Where to process GDPR requests?

Most organisations have complicated architectures with personal data stored in multiple inter-connected systems. A typical organisation nowadays will have the following components in their architecture: an ERP application, a CRM system, one or more company websites, and a B.I. reporting system

An organisation will receive GDPR requests and those requests must be logged and processed. Examples of a GDPR request are: an access report of what information is stored for a particular individual; a request for deleting information for an old employee

Which application is best suited for processing the requests and is most centrally suited for data changes to be replicated to the other applications?  A decision must be made as to where in the architecture the central point for processing GDPR requests will be.  The most logical point for most companies will be the ERP application since it most often holds all Customer data, Sales order history, Vendor history and Purchase Order history.  An ERP system already has established interfaces for updating the other applications should data be deleted or changed as a result of a GDPR request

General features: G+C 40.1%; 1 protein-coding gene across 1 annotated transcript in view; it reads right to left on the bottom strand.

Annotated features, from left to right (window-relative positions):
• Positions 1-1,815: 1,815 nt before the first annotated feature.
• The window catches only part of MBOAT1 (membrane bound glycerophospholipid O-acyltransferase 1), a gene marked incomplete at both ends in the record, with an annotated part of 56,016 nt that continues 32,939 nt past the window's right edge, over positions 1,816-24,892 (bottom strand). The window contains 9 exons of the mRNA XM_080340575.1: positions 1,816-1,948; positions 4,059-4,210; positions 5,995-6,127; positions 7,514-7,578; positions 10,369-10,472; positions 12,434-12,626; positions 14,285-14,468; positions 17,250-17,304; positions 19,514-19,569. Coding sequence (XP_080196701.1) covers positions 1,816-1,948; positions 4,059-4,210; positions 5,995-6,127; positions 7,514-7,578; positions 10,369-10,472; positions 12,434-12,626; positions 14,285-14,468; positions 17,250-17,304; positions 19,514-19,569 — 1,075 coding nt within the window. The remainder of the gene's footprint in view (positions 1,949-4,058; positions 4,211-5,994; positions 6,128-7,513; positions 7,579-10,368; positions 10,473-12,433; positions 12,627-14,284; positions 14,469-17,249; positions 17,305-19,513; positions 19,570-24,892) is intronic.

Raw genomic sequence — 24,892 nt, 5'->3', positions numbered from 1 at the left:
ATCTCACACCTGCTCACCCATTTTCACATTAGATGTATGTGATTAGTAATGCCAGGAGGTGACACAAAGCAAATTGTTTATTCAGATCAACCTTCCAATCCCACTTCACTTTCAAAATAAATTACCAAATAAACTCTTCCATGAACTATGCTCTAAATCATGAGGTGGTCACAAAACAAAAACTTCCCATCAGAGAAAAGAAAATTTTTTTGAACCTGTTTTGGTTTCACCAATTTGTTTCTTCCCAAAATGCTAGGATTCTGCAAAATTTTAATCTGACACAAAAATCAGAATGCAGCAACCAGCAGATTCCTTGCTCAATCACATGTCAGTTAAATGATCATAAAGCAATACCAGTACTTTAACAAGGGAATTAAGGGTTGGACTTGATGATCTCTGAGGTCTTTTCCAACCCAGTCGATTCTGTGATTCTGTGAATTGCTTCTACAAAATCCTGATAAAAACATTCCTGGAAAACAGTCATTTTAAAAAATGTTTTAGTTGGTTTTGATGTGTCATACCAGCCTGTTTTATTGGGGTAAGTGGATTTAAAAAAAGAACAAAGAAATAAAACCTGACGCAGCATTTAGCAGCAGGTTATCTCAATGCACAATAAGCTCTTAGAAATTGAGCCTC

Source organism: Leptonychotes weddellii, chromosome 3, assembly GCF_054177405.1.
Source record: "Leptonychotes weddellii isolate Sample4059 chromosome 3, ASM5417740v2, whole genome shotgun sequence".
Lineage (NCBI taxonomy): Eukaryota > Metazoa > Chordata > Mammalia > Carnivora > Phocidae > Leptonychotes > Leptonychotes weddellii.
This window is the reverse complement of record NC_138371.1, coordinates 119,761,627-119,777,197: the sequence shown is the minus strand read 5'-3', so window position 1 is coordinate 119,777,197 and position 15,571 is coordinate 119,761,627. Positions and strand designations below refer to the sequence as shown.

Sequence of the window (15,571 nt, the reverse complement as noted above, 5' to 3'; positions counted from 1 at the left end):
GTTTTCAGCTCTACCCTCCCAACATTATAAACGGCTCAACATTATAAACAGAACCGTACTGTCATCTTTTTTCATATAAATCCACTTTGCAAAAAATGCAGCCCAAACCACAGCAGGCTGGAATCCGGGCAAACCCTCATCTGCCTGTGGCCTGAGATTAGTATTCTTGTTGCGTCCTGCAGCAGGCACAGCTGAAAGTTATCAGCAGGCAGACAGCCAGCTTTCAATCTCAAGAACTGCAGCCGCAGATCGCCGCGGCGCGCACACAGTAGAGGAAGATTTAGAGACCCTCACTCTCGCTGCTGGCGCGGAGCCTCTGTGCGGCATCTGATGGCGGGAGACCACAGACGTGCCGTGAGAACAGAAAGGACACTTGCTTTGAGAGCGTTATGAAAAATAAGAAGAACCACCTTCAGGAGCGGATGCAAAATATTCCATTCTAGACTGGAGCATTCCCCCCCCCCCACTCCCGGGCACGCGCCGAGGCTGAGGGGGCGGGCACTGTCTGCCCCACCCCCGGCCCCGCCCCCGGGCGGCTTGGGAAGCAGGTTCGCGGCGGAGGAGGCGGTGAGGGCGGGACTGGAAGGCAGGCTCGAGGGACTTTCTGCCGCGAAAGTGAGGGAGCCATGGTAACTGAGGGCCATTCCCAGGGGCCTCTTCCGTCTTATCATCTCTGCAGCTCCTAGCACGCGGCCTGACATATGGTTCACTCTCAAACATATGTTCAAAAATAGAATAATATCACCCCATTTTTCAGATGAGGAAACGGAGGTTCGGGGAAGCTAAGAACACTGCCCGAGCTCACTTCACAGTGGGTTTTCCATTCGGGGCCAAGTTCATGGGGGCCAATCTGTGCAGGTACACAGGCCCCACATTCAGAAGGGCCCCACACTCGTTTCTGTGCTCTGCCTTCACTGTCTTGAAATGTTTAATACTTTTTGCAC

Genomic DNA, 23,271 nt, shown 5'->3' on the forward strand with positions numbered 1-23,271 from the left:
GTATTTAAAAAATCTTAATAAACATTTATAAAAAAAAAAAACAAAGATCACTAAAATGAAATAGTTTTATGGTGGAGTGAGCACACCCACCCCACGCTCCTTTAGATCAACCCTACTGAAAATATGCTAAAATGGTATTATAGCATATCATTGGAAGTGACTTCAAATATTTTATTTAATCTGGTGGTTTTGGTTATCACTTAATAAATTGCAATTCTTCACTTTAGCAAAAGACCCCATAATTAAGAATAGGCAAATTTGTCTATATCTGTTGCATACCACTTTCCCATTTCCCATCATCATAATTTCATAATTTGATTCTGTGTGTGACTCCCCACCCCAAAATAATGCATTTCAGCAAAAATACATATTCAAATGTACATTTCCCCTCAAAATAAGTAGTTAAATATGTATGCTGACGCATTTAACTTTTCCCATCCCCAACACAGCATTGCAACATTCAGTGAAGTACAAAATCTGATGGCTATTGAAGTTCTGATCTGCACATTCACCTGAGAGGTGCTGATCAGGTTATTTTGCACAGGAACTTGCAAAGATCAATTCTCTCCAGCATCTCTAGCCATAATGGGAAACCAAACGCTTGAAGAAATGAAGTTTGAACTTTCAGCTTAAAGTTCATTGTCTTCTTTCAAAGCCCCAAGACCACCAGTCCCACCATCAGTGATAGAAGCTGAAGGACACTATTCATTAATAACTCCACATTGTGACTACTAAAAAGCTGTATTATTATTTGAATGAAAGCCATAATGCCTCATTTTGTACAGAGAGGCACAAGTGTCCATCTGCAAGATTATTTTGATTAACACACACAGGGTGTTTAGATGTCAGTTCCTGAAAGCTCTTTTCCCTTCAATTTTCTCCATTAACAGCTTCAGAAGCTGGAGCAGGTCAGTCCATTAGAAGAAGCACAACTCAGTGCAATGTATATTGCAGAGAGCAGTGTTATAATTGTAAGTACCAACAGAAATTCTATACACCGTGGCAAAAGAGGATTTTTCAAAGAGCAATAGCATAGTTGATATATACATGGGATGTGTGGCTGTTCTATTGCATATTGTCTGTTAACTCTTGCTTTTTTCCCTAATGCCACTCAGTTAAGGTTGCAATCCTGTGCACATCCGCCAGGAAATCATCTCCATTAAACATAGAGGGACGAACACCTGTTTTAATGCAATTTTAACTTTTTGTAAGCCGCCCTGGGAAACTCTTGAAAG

NAVGDPR offers a solution which takes NAV as the central point for processing GDPR requests. Requests can be managed and processed within NAV.  Data changes which result from GDPR requests (for example deleting a Customers’ name and address), should then flow to peripheral applications.  Alternatively our product comes with interfaces which can be used for exporting the information about GDPR requests from NAV